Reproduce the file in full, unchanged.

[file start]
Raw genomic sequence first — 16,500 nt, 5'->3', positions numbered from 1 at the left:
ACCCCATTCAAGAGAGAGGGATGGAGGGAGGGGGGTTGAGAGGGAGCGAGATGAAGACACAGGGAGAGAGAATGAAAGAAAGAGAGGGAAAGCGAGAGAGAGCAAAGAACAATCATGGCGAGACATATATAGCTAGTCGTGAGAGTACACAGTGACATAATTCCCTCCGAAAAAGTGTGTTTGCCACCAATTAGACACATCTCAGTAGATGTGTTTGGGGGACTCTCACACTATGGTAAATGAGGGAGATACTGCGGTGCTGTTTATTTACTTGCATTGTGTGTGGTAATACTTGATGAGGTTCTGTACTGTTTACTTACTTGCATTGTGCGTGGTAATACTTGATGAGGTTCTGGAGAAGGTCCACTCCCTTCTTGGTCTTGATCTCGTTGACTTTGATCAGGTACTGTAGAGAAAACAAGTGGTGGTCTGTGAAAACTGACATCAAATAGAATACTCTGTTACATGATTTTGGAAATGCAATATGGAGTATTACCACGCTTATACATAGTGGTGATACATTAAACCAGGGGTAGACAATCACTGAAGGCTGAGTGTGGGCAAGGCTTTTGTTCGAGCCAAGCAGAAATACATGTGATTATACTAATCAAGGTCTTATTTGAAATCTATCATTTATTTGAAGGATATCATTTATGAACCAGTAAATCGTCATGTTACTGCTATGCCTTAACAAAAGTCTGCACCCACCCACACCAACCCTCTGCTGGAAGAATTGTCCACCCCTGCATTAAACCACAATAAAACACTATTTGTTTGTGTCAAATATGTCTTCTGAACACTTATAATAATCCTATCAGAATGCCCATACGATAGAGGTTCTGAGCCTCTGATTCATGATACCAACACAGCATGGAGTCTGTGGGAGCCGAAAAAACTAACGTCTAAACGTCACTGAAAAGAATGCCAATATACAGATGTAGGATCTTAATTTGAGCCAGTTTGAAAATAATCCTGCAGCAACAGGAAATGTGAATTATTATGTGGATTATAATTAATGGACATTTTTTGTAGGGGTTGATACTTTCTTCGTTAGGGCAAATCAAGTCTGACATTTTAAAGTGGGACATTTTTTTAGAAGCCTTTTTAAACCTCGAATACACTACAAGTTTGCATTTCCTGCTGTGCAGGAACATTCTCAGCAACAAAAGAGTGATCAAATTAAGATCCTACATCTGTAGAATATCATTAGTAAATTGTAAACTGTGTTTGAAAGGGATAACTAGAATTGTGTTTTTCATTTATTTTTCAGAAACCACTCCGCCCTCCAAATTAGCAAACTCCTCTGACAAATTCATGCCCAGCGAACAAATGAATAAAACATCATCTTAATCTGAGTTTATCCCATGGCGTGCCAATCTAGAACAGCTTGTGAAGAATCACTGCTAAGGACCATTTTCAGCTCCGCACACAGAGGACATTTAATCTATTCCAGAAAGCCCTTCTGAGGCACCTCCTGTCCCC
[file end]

Raw genomic sequence first — 16,500 nt, 5'->3', positions numbered from 1 at the left:
ACCCCATTCAAGAGAGAGGGATGGAGGGAGGGGGGTTGAGAGGGAGCGAGATGAAGACACAGGGAGAGAGAATGAAAGAAAGAGAGGGAAAGCGAGAGAGAGCAAAGAACAATCATGGCGAGACATATATAGCTAGTCGTGAGAGTACACAGTGACATAATTCCCTCCGAAAAAGTGTGTTTGCCACCAATTAGACACATCTCAGTAGATGTGTTTGGGGGACTCTCACACTATGGTAAATGAGGGAGATACTGCGGTGCTGTTTATTTACTTGCATTGTGTGTGGTAATACTTGATGAGGTTCTGTACTGTTTACTTACTTGCATTGTGCGTGGTAATACTTGATGAGGTTCTGGAGAAGGTCCACTCCCTTCTTGGTCTTGATCTCGTTGACTTTGATCAGGTACTGTAGAGAAAACAAGTGGTGGTCTGTGAAAACTGACATCAAATAGAATACTCTGTTACATGATTTTGGAAATGCAATATGGAGTATTACCACGCTTATACATAGTGGTGATACATTAAACCAGGGGTAGACAATCACTGAAGGCTGAGTGTGGGCAAGGCTTTTGTTCGAGCCAAGCAGAAATACATGTGATTATACTAATCAAGGTCTTATTTGAAATCTATCATTTATTTGAAGGATATCATTTATGAACCAGTAAATCGTCATGTTACTGCTATGCCTTAACAAAAGTCTGCACCCACCCACACCAACCCTCTGCTGGAAGAATTGTCCACCCCTGCATTAAACCACAATAAAACACTATTTGTTTGTGTCAAATATGTCTTCTGAACACTTATAATAATCCTATCAGAATGCCCATACGATAGAGGTTCTGAGCCTCTGATTCATGATACCAACACAGCATGGAGTCTGTGGGAGCCGAAAAAACTAACGTCTAAACGTCACTGAAAAGAATGCCAATATACAGATGTAGGATCTTAATTTGAGCCAGTTTGAAAATAATCCTGCAGCAACAGGAAATGTGAATTATTATGTGGATTATAATTAATGGACATTTTTTGTAGGGGTTGATACTTTCTTCGTTAGGGCAAATCAAGTCTGACATTTTAAAGTGGGACATTTTTTTAGAAGCCTTTTTAAACCTCGAATACACTACAAGTTTGCATTTCCTGCTGTGCAGGAACATTCTCAGCAACAAAAGAGTGATCAAATTAAGATCCTACATCTGTAGAATATCATTAGTAAATTGTAAACTGTGTTTGAAAGGGATAACTAGAATTGTGTTTTTCATTTATTTTTCAGAAACCACTCCGCCCTCCAAATTAGCAAACTCCTCTGACAAATTCATGCCCAGCGAACAAATGAATAAAACATCATCTTAATCTGAGTTTATCCCATGGCGTGCCAATCTAGAACAGCTTGTGAAGAATCACTGCTAAGGACCATTTTCAGCTCCGCACACAGAGGACATTTAATCTATTCCAGAAAGCCCTTCTGAGGCACCTCCTGTCCCC